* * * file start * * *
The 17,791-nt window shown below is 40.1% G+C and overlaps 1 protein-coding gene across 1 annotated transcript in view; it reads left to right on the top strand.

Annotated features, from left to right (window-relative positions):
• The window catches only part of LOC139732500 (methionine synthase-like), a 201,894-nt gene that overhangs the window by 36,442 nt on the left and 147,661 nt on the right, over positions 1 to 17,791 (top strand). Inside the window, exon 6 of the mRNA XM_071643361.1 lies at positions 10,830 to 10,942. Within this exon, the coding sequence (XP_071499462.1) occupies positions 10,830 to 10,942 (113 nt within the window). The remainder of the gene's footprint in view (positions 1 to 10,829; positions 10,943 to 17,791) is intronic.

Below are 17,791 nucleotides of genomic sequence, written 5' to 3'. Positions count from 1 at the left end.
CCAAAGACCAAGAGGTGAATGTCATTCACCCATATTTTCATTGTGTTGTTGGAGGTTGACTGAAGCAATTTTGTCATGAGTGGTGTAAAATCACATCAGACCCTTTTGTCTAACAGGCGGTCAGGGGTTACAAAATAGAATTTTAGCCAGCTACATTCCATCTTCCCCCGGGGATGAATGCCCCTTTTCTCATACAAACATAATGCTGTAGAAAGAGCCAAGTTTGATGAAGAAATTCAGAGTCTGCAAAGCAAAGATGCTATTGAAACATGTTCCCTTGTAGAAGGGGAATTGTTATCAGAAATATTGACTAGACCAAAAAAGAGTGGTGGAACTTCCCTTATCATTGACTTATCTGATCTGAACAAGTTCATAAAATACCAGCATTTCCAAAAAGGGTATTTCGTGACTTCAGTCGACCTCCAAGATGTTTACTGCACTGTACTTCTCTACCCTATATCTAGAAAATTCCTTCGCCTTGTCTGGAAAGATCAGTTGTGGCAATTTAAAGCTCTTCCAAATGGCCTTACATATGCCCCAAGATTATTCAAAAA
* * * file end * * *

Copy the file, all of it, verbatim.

The 17,791-nt window shown below is 40.1% G+C and overlaps 1 protein-coding gene across 1 annotated transcript in view; it reads left to right on the top strand.

Annotated features, from left to right (window-relative positions):
• The window catches only part of LOC139732500 (methionine synthase-like), a 201,894-nt gene that overhangs the window by 36,442 nt on the left and 147,661 nt on the right, over positions 1 to 17,791 (top strand). Inside the window, exon 6 of the mRNA XM_071643361.1 lies at positions 10,830 to 10,942. Within this exon, the coding sequence (XP_071499462.1) occupies positions 10,830 to 10,942 (113 nt within the window). The remainder of the gene's footprint in view (positions 1 to 10,829; positions 10,943 to 17,791) is intronic.

Below are 17,791 nucleotides of genomic sequence, written 5' to 3'. Positions count from 1 at the left end.
CCAAAGACCAAGAGGTGAATGTCATTCACCCATATTTTCATTGTGTTGTTGGAGGTTGACTGAAGCAATTTTGTCATGAGTGGTGTAAAATCACATCAGACCCTTTTGTCTAACAGGCGGTCAGGGGTTACAAAATAGAATTTTAGCCAGCTACATTCCATCTTCCCCCGGGGATGAATGCCCCTTTTCTCATACAAACATAATGCTGTAGAAAGAGCCAAGTTTGATGAAGAAATTCAGAGTCTGCAAAGCAAAGATGCTATTGAAACATGTTCCCTTGTAGAAGGGGAATTGTTATCAGAAATATTGACTAGACCAAAAAAGAGTGGTGGAACTTCCCTTATCATTGACTTATCTGATCTGAACAAGTTCATAAAATACCAGCATTTCCAAAAAGGGTATTTCGTGACTTCAGTCGACCTCCAAGATGTTTACTGCACTGTACTTCTCTACCCTATATCTAGAAAATTCCTTCGCCTTGTCTGGAAAGATCAGTTGTGGCAATTTAAAGCTCTTCCAAATGGCCTTACATATGCCCCAAGATTATTCAAAAA